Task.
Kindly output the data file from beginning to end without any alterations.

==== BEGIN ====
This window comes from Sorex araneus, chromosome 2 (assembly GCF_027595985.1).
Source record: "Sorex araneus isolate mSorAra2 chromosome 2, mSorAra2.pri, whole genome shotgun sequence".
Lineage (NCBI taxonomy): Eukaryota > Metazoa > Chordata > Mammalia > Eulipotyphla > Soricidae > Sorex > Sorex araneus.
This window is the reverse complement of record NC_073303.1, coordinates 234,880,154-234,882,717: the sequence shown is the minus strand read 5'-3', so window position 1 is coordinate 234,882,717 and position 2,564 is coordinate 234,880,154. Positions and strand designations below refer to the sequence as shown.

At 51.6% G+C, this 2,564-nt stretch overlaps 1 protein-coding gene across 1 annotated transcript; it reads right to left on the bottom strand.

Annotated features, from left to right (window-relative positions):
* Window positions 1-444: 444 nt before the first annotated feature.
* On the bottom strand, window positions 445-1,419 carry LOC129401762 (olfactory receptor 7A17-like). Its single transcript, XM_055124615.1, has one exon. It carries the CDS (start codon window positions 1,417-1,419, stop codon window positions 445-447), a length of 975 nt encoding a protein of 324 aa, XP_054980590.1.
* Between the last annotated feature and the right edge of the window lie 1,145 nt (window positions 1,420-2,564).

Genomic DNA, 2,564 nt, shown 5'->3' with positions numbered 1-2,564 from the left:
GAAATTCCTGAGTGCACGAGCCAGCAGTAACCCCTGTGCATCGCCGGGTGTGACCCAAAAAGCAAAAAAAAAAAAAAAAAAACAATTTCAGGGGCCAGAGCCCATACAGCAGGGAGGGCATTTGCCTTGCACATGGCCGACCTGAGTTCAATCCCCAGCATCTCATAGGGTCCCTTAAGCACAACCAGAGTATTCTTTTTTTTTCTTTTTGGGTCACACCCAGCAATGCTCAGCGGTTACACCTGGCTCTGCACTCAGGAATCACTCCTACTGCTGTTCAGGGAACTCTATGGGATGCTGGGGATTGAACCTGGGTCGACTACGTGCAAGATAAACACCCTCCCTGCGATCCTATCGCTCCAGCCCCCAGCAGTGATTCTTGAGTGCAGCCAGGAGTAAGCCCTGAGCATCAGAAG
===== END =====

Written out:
This window comes from Sorex araneus, chromosome 2 (assembly GCF_027595985.1).
Source record: "Sorex araneus isolate mSorAra2 chromosome 2, mSorAra2.pri, whole genome shotgun sequence".
Lineage (NCBI taxonomy): Eukaryota > Metazoa > Chordata > Mammalia > Eulipotyphla > Soricidae > Sorex > Sorex araneus.
This window is the reverse complement of record NC_073303.1, coordinates 234,880,154-234,882,717: the sequence shown is the minus strand read 5'-3', so window position 1 is coordinate 234,882,717 and position 2,564 is coordinate 234,880,154. Positions and strand designations below refer to the sequence as shown.

At 51.6% G+C, this 2,564-nt stretch overlaps 1 protein-coding gene across 1 annotated transcript; it reads right to left on the bottom strand.

Annotated features, from left to right (window-relative positions):
* Window positions 1-444: 444 nt before the first annotated feature.
* On the bottom strand, window positions 445-1,419 carry LOC129401762 (olfactory receptor 7A17-like). Its single transcript, XM_055124615.1, has one exon. It carries the CDS (start codon window positions 1,417-1,419, stop codon window positions 445-447), a length of 975 nt encoding a protein of 324 aa, XP_054980590.1.
* Between the last annotated feature and the right edge of the window lie 1,145 nt (window positions 1,420-2,564).

Genomic DNA, 2,564 nt, shown 5'->3' with positions numbered 1-2,564 from the left:
GAAATTCCTGAGTGCACGAGCCAGCAGTAACCCCTGTGCATCGCCGGGTGTGACCCAAAAAGCAAAAAAAAAAAAAAAAAAACAATTTCAGGGGCCAGAGCCCATACAGCAGGGAGGGCATTTGCCTTGCACATGGCCGACCTGAGTTCAATCCCCAGCATCTCATAGGGTCCCTTAAGCACAACCAGAGTATTCTTTTTTTTTCTTTTTGGGTCACACCCAGCAATGCTCAGCGGTTACACCTGGCTCTGCACTCAGGAATCACTCCTACTGCTGTTCAGGGAACTCTATGGGATGCTGGGGATTGAACCTGGGTCGACTACGTGCAAGATAAACACCCTCCCTGCGATCCTATCGCTCCAGCCCCCAGCAGTGATTCTTGAGTGCAGCCAGGAGTAAGCCCTGAGCATCAGAAG